Emily's second blog post from Japan- Arriving in Inuyama
Since my last post, I’ve made it to the Primate Research Institute (PRI) and have met many kind and amazing people. I’ve also met the marmosets! But first, let’s back track and I’ll let you know about my journey to the institute. Last Tuesday, also known as moving day, was my first real adventure navigating the public transportation systems in Japan. First step on the travel plan was to take a chartered bus, provided by JSPS, from Sokendai to Tokyo Station. Now, Tokyo Station is very large and complex and since my train did not leave for some time, myself and two other fellows, who were traveling with me to the PRI, decided to explore and get lunch. Under the station, there were many stores and a whole alley lined with amazing looking and smelling restaurants. It was hard to make a decision but I was fully satisfied with our choice for lunch, it was quite good! After lunch, we made our way to the correct platform and awaited the Shinkansen, a Japanese Bullet train, to take us to Nagoya Station.
The train ride from Tokyo to Nagoya was an hour and forty minutes, however, it did not feel like a long ride. I used the time to start reading a book I promised someone I would read a long while ago. Now, the third leg of the journey was the one I was most anxious about. I was warned by multiple sources that the Nagoya Station could be a bit confusing and I was told to be careful not to take the wrong train. However, though the station was quite large, it all turned out ok. We found the right platform and took the correct train. I think due to the multiple warnings, I came thoroughly prepared ahead of time to navigate the station. Therefore, from Nagoya, we took a local train to Inuyama City where the PRI is located. In Inuyama, the host researchers of my travel companions picked us up and drove us to the PRI. For this, I am very thankful as the walk to the PRI is uphill. Once I got to the PRI, I was immediately shown around to my office and dorm room where I will be staying for the remainder of my stay in Japan. At this point, I was introduced to many of the researchers and faculty at the institute and within the lab. I felt immediately welcomed by the people I met and I am excited to get the chance to continue working with them throughout the summer. I was provided many delicious meals within my first few days which I am very thankful for. In the next few days, I took some time to walk around the city and settle into my room. At this time, I was also introduced to the marmoset colony and got the chance to take part in their afternoon feeding a few times. Meeting the marmosets for the first time was amazing; the marmosets were very curious to know who I was and throughout my time in the room, they would turn their heads to the side and stare at me. Throughout my first few visits, I had many staring contests with the monkeys and lost all of them. On Thursday, I met Dr. Nakamura, my host for the summer. He took me around the city and I was able to see Inuyama Castle. Built in 1537, it is the oldest standing castle in Japan. We took a tour of both the castle grounds and within the castle itself. We slowly climbed to the very top and walked the balcony overlooking the river, Inuyama, and even Nagoya could be seen in the distance.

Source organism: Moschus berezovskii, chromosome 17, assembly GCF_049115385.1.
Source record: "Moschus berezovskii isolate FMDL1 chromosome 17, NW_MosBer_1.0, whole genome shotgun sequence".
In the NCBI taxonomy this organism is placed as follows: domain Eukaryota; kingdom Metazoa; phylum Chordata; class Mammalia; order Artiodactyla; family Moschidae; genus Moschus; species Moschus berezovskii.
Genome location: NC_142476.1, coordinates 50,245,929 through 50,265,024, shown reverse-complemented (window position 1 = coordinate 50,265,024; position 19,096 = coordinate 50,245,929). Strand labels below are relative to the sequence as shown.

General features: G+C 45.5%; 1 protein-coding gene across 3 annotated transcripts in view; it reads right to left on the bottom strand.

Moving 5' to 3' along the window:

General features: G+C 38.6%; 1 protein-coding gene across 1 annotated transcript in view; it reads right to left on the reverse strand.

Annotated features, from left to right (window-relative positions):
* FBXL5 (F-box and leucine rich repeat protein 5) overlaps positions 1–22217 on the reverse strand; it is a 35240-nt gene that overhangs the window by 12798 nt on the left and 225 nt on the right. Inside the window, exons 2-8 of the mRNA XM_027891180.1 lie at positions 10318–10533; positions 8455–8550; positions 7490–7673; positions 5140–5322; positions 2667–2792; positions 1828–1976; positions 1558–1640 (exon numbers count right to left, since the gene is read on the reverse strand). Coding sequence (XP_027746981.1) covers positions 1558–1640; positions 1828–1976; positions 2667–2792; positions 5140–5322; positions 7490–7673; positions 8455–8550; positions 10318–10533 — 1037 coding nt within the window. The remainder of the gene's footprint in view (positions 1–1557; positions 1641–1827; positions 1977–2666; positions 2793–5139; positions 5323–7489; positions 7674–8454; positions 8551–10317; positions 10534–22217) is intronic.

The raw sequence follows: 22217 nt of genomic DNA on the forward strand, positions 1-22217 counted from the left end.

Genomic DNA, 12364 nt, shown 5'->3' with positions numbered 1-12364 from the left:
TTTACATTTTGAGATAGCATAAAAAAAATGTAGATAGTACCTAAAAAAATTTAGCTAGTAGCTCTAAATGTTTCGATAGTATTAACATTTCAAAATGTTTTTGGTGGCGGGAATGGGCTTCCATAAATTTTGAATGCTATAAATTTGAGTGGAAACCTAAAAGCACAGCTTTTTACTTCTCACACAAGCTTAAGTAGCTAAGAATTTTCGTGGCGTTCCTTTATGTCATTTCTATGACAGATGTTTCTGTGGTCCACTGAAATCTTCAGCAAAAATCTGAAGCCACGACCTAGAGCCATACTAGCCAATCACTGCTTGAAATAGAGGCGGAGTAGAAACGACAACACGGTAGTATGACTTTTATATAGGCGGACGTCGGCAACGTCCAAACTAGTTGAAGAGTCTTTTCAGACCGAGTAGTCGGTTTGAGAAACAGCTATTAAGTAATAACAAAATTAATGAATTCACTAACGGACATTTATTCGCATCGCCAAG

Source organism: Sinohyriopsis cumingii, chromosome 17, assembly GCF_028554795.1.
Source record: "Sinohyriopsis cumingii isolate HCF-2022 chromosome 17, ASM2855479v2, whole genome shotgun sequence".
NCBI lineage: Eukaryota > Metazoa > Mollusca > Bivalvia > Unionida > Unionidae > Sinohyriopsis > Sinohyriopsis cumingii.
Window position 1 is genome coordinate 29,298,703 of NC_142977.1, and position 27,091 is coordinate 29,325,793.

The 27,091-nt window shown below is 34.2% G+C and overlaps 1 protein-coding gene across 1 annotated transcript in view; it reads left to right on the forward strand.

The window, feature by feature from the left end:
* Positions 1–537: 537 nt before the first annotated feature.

After visiting Inuyama Castle, we next went to see Narita-san Temple, which is modeled after the original Narita-san Temple in Narita. The temple is located on a very large hill and there were many steps to make it to the top. The rest of the week, I continued to settle in and finally got the chance to spend some time during the weekend to catch up on American television. However, I did spend some time working; I started going through literature for a second time in order to start writing the all-important Master’s thesis. Next week, both the monkeys and I begin training. I will learn how to administer cognitive testing and the monkeys will begin learning to associate the act of touching a screen with a food reward.
See you next week!
This research is funded by the National Science Foundation East Asia and Pacific Summer Institutes for U.S. Graduate Students (EAPSI) in collaboration with the Japan Society for the Promotion of Science (JSPS).